Bonus: If you like garlic bread, you can press the cooked garlic into a paste, add to butter, and spread. I didn't; I just ate them. But garlic butter would be delicious.

Forty Clove Roast Chicken--One Pot
adapted from 365 Ways to Cook Chicken
serves 4
Prep time: 5 minutes
Cook time: 90 minutes
Cost: $11.20
butter/oil: .15, chicken: 10.00 (this is a humanely raised chicken--you could get for half as much if you buy a normal store chicken), garlic: 1.00, other: .05

2 Tbsp butter
1 Tbsp olive oil
1 whole chicken, cut into pieces
40 cloves garlic, unpeeled
2 Tbsp lemon juice
1/2 tsp dried thyme
1 tsp salt
1/4 tsp pepper
1/4 C water

Preheat oven to 350.

In a Dutch oven, melt butter in oil. Add chicken and cook, turning occasionally, until golden. This takes about 10 minutes

Add garlic and stir to coat (mine were pretty crammed in there, but it got them all a bit of seasoning). Sprinkle with lemon juice, thyme, salt, pepper, and 1/4 C water.

Cover tightly and bake for 75-90 minutes (mine only took 75). Let rest for about 10 minutes after taking it out of the oven.


Friday, July 18, 2014

Five Fabulous Things to Do with Enormous Zucchini

Apparently in the summer zucchini becomes a threat. Gardening friends get a wild look in their eyes and tell you that you won't be able to leave their houses unless you take some squash with you. Oh, sure, it sounds friendly enough. Until the fasten seat belt sound won't stop beeping due to the weight of all those zucchini in your passenger seat.

Of course I can't be threatened. I couldn't pass up free food if it spit in my face. And I love zucchini season because (confession) I'm a bit of a zucchini failure myself. I've had a garden for seven years now and have never grown a successful zucchini plant. I know. I know. The shame. Zucchini is oozing out of everyone else's ears and my plants are infested with bugs or only have male flowers or the forces of the universe have lined up to otherwise spoil my zucchini. I keep planting it every year. Hoping that this--this will be the year. So far it hasn't been. But who wants to go to the store and pay for zucchini in the summer time. I always take what I get.

Recently, I was not allowed to pick my child up from a birthday party without taking some squash. I was happy to oblige. I got a tiny sweet one, a baseball bat-sized one, and two regular-sized yellow crooknecks.

Now the great thing about summer squash and zucchini in particular is that it's very inoffensive--it tends to soften up and to take the flavors of whatever it's with. Thus you can use it in bread, pancakes, fritters, muffins, even chocolate cakes. And no one will be the wiser.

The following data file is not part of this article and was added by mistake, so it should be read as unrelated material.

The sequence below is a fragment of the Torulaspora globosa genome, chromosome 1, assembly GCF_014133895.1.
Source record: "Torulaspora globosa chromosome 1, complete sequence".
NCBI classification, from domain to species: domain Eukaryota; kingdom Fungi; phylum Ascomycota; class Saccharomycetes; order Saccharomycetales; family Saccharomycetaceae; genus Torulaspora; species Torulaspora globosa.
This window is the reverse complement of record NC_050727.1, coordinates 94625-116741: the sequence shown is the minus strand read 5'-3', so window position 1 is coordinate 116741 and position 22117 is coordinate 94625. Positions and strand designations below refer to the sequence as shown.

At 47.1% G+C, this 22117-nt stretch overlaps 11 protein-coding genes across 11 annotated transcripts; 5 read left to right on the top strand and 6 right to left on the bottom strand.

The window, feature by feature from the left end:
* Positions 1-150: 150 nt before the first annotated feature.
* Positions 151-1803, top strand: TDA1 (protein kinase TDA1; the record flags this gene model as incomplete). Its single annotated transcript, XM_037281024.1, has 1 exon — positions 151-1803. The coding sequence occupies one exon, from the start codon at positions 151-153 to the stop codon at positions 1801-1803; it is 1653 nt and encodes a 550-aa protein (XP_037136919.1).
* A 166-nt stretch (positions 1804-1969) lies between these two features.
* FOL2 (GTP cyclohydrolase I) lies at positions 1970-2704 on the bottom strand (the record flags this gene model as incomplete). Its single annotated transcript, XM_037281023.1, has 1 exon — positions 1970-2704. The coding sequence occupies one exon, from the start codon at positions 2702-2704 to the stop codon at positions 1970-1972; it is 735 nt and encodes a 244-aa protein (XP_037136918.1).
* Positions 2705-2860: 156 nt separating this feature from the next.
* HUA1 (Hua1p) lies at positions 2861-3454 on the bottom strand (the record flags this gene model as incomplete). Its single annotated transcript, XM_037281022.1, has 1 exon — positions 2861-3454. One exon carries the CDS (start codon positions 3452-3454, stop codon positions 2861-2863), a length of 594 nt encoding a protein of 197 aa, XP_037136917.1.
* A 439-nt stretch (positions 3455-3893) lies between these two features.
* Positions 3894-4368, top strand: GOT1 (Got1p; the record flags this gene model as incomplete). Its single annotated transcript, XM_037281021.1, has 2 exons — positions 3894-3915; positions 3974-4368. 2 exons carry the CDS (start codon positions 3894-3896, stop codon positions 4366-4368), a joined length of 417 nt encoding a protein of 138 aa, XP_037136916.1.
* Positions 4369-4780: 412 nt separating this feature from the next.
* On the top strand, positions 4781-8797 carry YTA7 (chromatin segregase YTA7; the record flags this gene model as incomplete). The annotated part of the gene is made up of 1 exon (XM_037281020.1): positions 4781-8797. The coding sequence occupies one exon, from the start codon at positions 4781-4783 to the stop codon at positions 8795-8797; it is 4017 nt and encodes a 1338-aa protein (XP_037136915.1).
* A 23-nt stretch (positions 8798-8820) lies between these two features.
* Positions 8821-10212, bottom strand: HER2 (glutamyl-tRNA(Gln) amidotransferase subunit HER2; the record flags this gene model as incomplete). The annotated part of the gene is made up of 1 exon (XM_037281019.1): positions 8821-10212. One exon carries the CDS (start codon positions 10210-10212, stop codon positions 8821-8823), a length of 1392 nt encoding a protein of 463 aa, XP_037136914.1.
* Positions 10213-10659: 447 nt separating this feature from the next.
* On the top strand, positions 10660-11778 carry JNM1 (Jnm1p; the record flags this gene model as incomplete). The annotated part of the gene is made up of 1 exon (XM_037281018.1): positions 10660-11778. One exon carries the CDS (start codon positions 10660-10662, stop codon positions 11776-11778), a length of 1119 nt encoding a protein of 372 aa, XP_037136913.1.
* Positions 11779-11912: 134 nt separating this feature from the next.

Tip: If you do have a super enormous one, don't be afraid to discard the "core" of seed that is in there and just use the edges of that fat old zucchini.

Here's are my very very favorite recipes for zucchini. To be honest, I love every single squash recipe on this blog (I love them), but these are the best of the best:

1. My favorite zucchini bread.

2. Since I was shredding for the bread anyway, I froze several 1-cup serving sized bags of zucchini for later use.

3. This soup. It's summer in a pot. Super quick, fairly nutritious. Divine.

4. Latkes. Fritters. Whatever you want to call them. Even my kids will eat these. They don't know there's zucchini in them. Delicious.

5. And my favorite summer lunch--Not Really Ratatoille. I haven't posted it before because it's just so easy. And also because it's ugly. In fact, every summer when I make it again for the first time, I always see it and think, "Is this going to be any good? It sure looks ug-ly. Maybe I did some special step that I'm forgetting." Nope. It's always great. Seriously, like, plop a bowl-full in front of a friend/spouse and watch his/her face. But then it just tastes so so good. I love it plain, or on rice, or wrapped in a tortilla.

Here's what you do:
-Heat olive oil in a skillet.
-Dice zucchini and throw it in the oil with some salt. Cook until tender and browning on the sides.
-Dice some fresh tomatoes (or used canned if you don't have any from the garden). Throw those in and cook.
-Slice some black olives. Now I know this sounds weird, but just do it okay. It's actually a really fabulous compliment to the tomatoes. Throw the olives in.
-Top with cheese. Cheddar is my favorite, but Monterey Jack or Parmesan would probably be good too.
-Eat alone or over rice or in a tortilla shell.